Your home oxygen supplier is not required to provide a service outside the UK, however, most suppliers will be able to advices you on what to do. Your oxygen treatment clinic will organise your home oxygen supply from one of these suppliers:

Air Liquid: Call them on:

  • 0808 143 9991 for London
  • 0808 143 9992 for North West
  • 0808 143 9993 for East Midlands
  • 0808 143 9999 for South West

Air Products: covers Yorkshire and Humberside, West Midlands and Wales. Call them on 0800 373 580.

BOC: covers the East and North East of England. Call them on 0800 136 603.

Dolby Vivisol: covers the South of England. Call them on 0500 823 773.

The British Lung Foundation (BLF) may have additional oxygen contacts for the country you are travelling to. Their website offers general advice about how to make travel arrangements, including advice on:

Ensure you allow plenty of time to make all your arrangements before you travel.

Dialysis

You need to speak to the co-ordinator in your UK Dialysis Unit who will contact the dialysis unit in the Czech Republic nearest to where you will be staying. The provision of dialysis will be subject to availability in the Czech Republic.

 

Leisure or business - using your EHIC in the Czech Republic

Your European Health Insurance Card (EHIC) will enable you to access state provided healthcare at a reduced cost or sometimes free. It will cover you for treatment that is needed in order to allow you to continue your stay until your planned return. It also covers you for treatment of pre-existing medical conditions and for routine maternity care provided the reason for your visit is not specifically to give birth.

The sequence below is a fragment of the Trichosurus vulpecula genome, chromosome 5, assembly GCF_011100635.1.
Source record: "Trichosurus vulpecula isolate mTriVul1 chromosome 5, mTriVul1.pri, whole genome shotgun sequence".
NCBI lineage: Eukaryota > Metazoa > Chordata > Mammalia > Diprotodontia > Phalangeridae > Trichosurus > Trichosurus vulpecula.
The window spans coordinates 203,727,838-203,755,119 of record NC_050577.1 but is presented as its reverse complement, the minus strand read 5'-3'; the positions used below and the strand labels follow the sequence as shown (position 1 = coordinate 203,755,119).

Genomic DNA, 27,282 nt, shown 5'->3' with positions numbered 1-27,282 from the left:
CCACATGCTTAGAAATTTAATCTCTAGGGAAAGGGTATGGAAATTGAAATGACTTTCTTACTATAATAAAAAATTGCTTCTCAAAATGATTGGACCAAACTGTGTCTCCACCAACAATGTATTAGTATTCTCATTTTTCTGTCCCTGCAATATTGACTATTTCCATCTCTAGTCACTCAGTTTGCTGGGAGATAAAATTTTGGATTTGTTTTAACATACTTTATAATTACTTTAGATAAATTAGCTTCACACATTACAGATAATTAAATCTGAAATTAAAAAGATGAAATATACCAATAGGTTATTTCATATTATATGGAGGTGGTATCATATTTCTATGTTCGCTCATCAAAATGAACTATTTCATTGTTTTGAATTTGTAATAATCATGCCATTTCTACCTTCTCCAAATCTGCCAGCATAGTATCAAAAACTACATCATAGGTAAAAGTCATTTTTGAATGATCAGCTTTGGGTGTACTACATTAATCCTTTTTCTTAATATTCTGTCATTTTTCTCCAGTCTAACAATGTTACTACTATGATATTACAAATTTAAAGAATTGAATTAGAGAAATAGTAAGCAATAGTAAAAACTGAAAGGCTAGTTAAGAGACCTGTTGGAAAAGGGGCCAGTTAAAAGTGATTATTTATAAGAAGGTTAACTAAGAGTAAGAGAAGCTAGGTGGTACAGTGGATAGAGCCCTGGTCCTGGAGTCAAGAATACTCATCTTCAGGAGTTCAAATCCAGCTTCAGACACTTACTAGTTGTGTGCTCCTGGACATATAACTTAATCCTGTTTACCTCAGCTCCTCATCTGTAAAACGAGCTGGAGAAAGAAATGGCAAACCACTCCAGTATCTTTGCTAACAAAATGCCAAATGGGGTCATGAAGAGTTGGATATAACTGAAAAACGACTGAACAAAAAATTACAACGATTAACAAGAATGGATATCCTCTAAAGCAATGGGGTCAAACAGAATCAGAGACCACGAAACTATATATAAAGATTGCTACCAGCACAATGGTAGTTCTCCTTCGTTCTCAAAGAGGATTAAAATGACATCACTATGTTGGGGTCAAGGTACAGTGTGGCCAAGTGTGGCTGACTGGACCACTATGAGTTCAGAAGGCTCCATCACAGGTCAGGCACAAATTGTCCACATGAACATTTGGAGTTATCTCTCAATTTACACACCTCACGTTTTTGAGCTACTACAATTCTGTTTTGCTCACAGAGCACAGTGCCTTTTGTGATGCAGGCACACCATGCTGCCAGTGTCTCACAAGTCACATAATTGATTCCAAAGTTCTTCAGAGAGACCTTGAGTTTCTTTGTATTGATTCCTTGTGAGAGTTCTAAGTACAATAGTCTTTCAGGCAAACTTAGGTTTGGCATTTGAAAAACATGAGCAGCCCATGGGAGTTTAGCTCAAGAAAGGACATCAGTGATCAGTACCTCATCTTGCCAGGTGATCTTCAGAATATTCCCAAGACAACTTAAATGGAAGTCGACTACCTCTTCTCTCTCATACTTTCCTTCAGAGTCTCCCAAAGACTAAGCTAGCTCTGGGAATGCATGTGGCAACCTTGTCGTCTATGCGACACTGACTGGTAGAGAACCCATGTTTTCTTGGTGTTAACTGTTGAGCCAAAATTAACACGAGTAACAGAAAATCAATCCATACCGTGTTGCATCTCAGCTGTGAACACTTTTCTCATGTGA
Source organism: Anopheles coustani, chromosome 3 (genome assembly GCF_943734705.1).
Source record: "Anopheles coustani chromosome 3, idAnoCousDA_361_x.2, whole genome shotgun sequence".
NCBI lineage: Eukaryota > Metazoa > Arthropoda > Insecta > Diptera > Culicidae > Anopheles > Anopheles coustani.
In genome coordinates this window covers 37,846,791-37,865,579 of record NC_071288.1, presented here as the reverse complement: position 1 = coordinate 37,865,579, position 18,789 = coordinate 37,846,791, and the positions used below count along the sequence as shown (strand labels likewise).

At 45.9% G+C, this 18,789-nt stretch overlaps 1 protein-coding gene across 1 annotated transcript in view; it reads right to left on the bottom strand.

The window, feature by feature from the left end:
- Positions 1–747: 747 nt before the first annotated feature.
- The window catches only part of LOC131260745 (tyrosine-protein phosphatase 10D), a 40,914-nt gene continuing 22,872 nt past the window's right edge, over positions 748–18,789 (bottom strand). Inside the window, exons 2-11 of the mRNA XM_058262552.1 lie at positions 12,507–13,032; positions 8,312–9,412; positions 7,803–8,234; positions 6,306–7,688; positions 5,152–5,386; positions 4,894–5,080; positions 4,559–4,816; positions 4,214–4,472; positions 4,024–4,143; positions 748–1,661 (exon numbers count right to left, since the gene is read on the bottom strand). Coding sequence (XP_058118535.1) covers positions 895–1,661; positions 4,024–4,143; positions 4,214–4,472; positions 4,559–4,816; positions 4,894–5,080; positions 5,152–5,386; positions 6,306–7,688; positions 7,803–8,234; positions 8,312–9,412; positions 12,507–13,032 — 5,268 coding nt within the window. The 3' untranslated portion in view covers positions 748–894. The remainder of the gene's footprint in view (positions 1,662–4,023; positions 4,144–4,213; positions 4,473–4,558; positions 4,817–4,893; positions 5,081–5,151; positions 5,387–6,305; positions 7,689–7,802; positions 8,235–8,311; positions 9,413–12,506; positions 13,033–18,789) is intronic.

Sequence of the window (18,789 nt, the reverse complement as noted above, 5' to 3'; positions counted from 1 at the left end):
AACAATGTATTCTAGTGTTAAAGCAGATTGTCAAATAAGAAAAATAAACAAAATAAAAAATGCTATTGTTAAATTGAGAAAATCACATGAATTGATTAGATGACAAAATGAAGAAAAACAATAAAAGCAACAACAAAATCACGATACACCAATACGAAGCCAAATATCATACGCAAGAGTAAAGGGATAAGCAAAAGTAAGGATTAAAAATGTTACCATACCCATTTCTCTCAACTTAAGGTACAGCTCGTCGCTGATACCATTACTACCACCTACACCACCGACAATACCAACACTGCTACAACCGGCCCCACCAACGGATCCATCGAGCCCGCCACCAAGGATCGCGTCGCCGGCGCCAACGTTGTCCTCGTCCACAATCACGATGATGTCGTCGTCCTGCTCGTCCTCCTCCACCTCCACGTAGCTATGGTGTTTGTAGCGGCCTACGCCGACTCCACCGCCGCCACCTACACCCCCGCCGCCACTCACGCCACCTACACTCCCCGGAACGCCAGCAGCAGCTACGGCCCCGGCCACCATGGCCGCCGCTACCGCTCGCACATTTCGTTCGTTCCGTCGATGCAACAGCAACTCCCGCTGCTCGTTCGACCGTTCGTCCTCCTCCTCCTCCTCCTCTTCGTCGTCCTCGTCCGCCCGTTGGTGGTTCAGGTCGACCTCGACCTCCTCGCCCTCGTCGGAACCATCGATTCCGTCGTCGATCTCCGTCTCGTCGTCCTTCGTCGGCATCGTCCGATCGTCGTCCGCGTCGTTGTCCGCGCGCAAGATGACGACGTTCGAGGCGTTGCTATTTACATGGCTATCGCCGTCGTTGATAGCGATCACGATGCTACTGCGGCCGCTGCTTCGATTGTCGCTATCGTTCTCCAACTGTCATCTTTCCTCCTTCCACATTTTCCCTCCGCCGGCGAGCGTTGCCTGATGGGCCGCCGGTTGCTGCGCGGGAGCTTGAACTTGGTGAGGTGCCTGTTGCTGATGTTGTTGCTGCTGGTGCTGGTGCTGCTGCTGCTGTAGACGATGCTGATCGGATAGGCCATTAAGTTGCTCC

How to claim refunds

Generally, you should not be charged anything else than the standard patient contribution fees.

If you have had to pay for the cost of your care and have been unable to claim a refund during your stay in the Czech Republic you should contact the Overseas Healthcare Team (Newcastle)on 0191 218 1999 (Monday - Friday, 8am - 5pm) on your return to the UK. However, this process will take considerably longer than claiming for a refund in the Czech Republic.

Living in the Czech Republic

If you're receiving a UK state pension, or in receipt of long-term incapacity benefit, you may be entitled to state healthcare paid for by the UK. You will need to apply for an E121, which you should then present to the health authorities in the Czech Republic.

However, if you move to the Czech Republic to live but not work and do not receive a UK benefit, you may be eligible for up to two-and-a-half years of state healthcare cover, paid for by the UK. In this case, you will need to apply for an E106.

For more details on how to apply for an E121 or E106, visit the  'Moving abroad' section. 

How to register your E121 or E106

In both cases, you will need to contact the CMU. Additionally, you might be asked to provide a copy of the original E121/ E106 and a proof of identity.

How to register with a GP

You can consult any GP surgery you like as long as they are registered with the CMU. Whether you have to register with the GP of your choice is dependent on the surgeries policy.

 

Working in the Czech Republic

This section applies if you have been issued with an E106.

How to register your E106

You will need to contact the CMU. Additionally, you might be asked to provide a copy of the original E121/ E106 and a proof of identity.

How to registre with a GP

You can consult any GP surgery you like as long as they are registered with the CMU. Whether you have to register with the GP of your choice is dependent on the surgeries policy.

 

Am I still eligible for treatment under the NHS?

UK citizens registered in another EEA country and using an E106 or E121 are not automatically eligible for free treatment in the UK.

You should also visit the 'Planned treatment abroad' section for detailed information.

 

Page last reviewed: 23/06/2011

Next review due: 23/06/2013